PRAISE FOR INDELICACY
"Bewitching . . . Cain’s concentrated, subtle, and intriguing portrait of an evolving artist resolutely rejecting gender and class roles, with its subtle nods to Jean Rhys, Clarice Lispector, and Octavia Butler, explores the risks and rewards of a call to create and self-liberate." Donna Seaman, Booklist (starred review)
"Cain upends fairy tale endings in . . . this incisive tale . . .[Indelicacy] disquiets with its potent, swift human dramas." Publishers Weekly
"Deeply rooted in the literary tradition, [Indelicacy] inconspicuously references works like Jean Rhys' Wide Sargasso Sea and Octavia Butler's Kindred and explores themes like class and gender. With its short, spare sentences, Cain's writing seems simple on the surfacebut it is deeply observant of the human condition, female friendships, and art. A short, elegant tale about female desire and societal expectations." Kirkus Reviews
"In Indelicacy we meet a woman who spends time studying landscape paintings and then walking inside the landscapes where she lives. She looks at a landscape then moves inside another, and as we read it begins to seem that the landscapes in paintings and in fiction are eerily the same. In a deeply pleasing way, reading this novel is a bit like standing in a painting, a masterful study of light and dark, inside and out, freedom and desire. Amina Cain is one of my favorite writers. I loved reading this book." Danielle Dutton, author of Margaret the First
"To read Amina Cain's Indelicacy is akin to donning magnifying spectacles that distill a woman's past into modern reality, these lucid and uncanny lenses remaining on the eye far beyond her pages." Josephine Foster, musical artist
"With simplicity and wisdom, Amina Cain's Indelicacy strips away the clutter of the modern novel, leaving only her narrator’s concentrated attention and yearning. As a tribute to the history of its own form, Indelicacy manages to expand our ideas of both the classic and the contemporary." Tim Kinsella, music-maker and author of Sunshine on an Open Tomb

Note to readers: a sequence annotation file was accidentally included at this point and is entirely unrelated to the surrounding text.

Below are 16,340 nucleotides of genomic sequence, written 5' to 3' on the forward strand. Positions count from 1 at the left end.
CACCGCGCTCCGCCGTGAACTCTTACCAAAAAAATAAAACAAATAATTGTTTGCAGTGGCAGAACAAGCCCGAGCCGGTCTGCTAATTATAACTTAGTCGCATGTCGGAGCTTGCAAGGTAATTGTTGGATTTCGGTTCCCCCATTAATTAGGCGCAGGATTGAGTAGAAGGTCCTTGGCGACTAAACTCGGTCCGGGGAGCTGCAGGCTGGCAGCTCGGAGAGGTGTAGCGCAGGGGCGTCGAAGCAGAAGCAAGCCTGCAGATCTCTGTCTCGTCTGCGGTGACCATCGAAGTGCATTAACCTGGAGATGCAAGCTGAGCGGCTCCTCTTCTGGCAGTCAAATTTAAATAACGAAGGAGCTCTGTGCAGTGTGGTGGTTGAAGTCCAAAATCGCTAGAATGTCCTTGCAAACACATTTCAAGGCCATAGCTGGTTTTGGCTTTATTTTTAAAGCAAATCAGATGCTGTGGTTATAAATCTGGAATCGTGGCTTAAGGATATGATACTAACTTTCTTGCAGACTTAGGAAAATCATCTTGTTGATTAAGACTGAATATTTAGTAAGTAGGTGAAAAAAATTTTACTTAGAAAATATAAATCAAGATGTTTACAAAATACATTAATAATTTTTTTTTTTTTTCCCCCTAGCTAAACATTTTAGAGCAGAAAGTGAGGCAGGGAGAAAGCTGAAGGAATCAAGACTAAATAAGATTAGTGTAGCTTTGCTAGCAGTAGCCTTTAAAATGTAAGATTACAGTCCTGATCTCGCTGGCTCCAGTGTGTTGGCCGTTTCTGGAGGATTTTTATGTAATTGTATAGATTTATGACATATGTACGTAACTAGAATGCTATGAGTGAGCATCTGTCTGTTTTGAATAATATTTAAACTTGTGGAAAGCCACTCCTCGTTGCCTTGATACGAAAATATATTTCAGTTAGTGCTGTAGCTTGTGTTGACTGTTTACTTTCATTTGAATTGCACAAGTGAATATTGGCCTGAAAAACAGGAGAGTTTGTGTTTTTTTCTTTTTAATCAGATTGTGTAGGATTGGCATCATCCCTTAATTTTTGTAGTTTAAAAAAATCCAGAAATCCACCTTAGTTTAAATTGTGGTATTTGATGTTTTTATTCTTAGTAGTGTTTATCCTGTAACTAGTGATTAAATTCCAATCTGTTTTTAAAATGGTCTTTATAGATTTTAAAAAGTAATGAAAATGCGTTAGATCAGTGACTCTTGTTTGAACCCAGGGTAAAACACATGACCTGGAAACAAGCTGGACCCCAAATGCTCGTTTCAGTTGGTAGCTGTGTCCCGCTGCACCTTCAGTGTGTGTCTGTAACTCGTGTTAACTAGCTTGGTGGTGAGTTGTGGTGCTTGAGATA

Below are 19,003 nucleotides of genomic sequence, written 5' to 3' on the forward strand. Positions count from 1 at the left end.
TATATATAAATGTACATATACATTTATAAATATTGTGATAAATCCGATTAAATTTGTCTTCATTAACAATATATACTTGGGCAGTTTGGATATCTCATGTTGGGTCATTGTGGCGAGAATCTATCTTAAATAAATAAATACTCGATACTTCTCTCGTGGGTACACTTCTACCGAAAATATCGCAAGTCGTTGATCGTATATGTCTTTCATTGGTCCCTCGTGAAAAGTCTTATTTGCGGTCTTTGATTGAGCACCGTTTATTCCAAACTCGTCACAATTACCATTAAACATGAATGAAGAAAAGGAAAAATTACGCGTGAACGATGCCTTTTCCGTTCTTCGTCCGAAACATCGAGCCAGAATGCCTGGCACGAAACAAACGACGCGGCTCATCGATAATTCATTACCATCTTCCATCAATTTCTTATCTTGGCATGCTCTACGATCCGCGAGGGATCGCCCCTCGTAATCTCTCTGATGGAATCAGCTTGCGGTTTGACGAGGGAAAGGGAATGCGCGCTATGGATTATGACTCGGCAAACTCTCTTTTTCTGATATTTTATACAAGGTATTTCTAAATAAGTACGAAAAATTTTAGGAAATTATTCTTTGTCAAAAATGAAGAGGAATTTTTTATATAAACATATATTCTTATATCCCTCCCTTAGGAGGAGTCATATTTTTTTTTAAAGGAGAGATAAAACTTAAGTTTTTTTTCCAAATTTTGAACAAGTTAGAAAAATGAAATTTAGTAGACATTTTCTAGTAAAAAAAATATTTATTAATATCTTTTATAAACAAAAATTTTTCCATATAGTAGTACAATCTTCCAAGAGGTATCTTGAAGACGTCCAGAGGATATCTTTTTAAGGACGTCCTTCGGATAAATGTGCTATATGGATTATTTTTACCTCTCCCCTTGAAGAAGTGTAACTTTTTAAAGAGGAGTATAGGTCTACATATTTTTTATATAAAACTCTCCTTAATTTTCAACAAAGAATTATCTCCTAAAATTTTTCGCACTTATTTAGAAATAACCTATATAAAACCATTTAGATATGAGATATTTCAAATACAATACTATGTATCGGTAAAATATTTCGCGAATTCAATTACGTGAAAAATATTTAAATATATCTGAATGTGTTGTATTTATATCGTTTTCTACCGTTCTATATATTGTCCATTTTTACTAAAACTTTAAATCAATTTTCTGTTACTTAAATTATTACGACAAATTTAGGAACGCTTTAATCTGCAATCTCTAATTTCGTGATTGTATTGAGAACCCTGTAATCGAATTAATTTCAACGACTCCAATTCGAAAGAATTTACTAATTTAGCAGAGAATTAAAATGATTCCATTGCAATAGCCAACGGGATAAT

"Acutely observed, Indelicacy is an exquisite jewel box of a novel with the passion and vitality found only in such rare and necessary works as The Hour of the Star and The Days of Abandonment. Through this timeless examination of solitude, art, and friendship, Amina Cain announces herself as one of the most intriguing writers of our time." Patty Yumi Cottrell, author of Sorry to Disrupt the Peace
"Amina Cain's diligence, patience, and clarity of vision are unparalleled. This is a writer profoundly aware of the impact and import of silence. Her sentences echo long after they’ve landed on the page. Keep your eyes peeled for Indelicacy." Azareen Van der Vliet Oloomi, author of Call Me Zebra
"Amina Cain redefines strangeness and freedom in this beautiful and unusual novel that resembles fairy tales and ghost stories but feels intensely contemporary." Alejandro Zambra, author of Multiple Choice
"Indelicacy is a novel like the tolling of a great bell. It will move your heart. Amina Cain's writing is the rarest kind: it creates not only new scenes and characters, but new feelings." Sofia Samatar, author of Winged Histories
"I was spellbound by Amina Cain’s Indelicacy, partly because it is a lucid novel about human relationships, the soul, art, and change; partly because it is an intelligent yet raw tale about what ruptures are required to grow room for oneself; partly because of its witty juxtaposition of good and bad; but mostly because it is deeply original, like nothing I've ever read before." Gunnhild Øyehaug, author of Wait, Blink
An aspiring writer finds a way to live the life she's always wanted.
In A Room of One's Own, Virginia Woolf wrote that "a woman must have money and a room of her own if she is to write fiction"—and that sentiment echoes through Cain's (Creature, 2013, etc.) debut novel. The protagonist, Vitória, a young and bright museum cleaning woman, spends her days dreaming about writing. In the moments between scrubbing toilets and floors, she writes descriptions of paintings and notices the world around her. Soon she is plucked from her life by a rich husband and placed into another. Her new life is complete with a large house, a personal study, and a maid, who serves as a constant reminder of her own upward social mobility. Despite her good fortune, Vitória is unhappy. At one point, Vitória wonders about her good luck and how she was "saved" from a wholly different life. She writes about a glue factory where women work and horses are sacrificed: "We should memorialize the horses, remember them truthfully, and the women who have to spend their days in that way....I have benefited from a woman who never stops working, walking back from the factory in the morning and the night." She recognizes the sacrifices women make and, more importantly, the ones she no longer has to make. Deeply rooted in the literary tradition, the novel inconspicuously references works like Jean Rhys' Wide Sargasso Sea and Octavia Butler's Kindred and explores themes like class and gender. With its short, spare sentences, Cain's writing seems simple on the surface—but it is deeply observant of the human condition, female friendships, and art.
A short, elegant tale about female desire and societal expectations.